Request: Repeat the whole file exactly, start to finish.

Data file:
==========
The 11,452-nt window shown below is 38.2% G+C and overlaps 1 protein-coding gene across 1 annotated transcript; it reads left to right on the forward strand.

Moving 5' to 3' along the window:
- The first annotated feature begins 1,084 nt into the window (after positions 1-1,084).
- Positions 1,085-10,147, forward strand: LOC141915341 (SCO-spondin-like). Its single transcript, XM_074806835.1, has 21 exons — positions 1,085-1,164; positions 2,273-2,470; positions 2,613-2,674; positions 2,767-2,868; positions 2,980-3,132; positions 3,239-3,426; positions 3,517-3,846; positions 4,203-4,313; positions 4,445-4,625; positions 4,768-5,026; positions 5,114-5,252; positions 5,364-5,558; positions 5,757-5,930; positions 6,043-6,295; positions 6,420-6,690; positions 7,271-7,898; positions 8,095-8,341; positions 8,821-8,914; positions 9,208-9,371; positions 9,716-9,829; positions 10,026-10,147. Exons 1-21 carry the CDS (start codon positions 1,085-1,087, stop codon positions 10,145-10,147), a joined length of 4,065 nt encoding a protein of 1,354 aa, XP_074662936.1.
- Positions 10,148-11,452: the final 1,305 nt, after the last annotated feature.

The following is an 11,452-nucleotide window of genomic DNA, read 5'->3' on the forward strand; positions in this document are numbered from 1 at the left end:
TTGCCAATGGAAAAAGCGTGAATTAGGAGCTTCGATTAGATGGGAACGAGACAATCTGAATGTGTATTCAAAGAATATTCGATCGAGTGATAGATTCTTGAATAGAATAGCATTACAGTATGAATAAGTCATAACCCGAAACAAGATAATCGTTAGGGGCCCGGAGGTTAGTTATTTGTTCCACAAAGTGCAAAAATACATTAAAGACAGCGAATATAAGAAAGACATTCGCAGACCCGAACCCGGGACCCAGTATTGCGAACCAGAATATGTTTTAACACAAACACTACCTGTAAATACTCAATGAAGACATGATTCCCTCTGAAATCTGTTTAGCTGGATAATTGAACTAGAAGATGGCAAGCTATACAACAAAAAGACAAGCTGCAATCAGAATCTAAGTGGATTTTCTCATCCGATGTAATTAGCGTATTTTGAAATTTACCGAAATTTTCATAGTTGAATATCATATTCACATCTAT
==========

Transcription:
The 11,452-nt window shown below is 38.2% G+C and overlaps 1 protein-coding gene across 1 annotated transcript; it reads left to right on the forward strand.

Moving 5' to 3' along the window:
- The first annotated feature begins 1,084 nt into the window (after positions 1-1,084).
- Positions 1,085-10,147, forward strand: LOC141915341 (SCO-spondin-like). Its single transcript, XM_074806835.1, has 21 exons — positions 1,085-1,164; positions 2,273-2,470; positions 2,613-2,674; positions 2,767-2,868; positions 2,980-3,132; positions 3,239-3,426; positions 3,517-3,846; positions 4,203-4,313; positions 4,445-4,625; positions 4,768-5,026; positions 5,114-5,252; positions 5,364-5,558; positions 5,757-5,930; positions 6,043-6,295; positions 6,420-6,690; positions 7,271-7,898; positions 8,095-8,341; positions 8,821-8,914; positions 9,208-9,371; positions 9,716-9,829; positions 10,026-10,147. Exons 1-21 carry the CDS (start codon positions 1,085-1,087, stop codon positions 10,145-10,147), a joined length of 4,065 nt encoding a protein of 1,354 aa, XP_074662936.1.
- Positions 10,148-11,452: the final 1,305 nt, after the last annotated feature.

The following is an 11,452-nucleotide window of genomic DNA, read 5'->3' on the forward strand; positions in this document are numbered from 1 at the left end:
TTGCCAATGGAAAAAGCGTGAATTAGGAGCTTCGATTAGATGGGAACGAGACAATCTGAATGTGTATTCAAAGAATATTCGATCGAGTGATAGATTCTTGAATAGAATAGCATTACAGTATGAATAAGTCATAACCCGAAACAAGATAATCGTTAGGGGCCCGGAGGTTAGTTATTTGTTCCACAAAGTGCAAAAATACATTAAAGACAGCGAATATAAGAAAGACATTCGCAGACCCGAACCCGGGACCCAGTATTGCGAACCAGAATATGTTTTAACACAAACACTACCTGTAAATACTCAATGAAGACATGATTCCCTCTGAAATCTGTTTAGCTGGATAATTGAACTAGAAGATGGCAAGCTATACAACAAAAAGACAAGCTGCAATCAGAATCTAAGTGGATTTTCTCATCCGATGTAATTAGCGTATTTTGAAATTTACCGAAATTTTCATAGTTGAATATCATATTCACATCTAT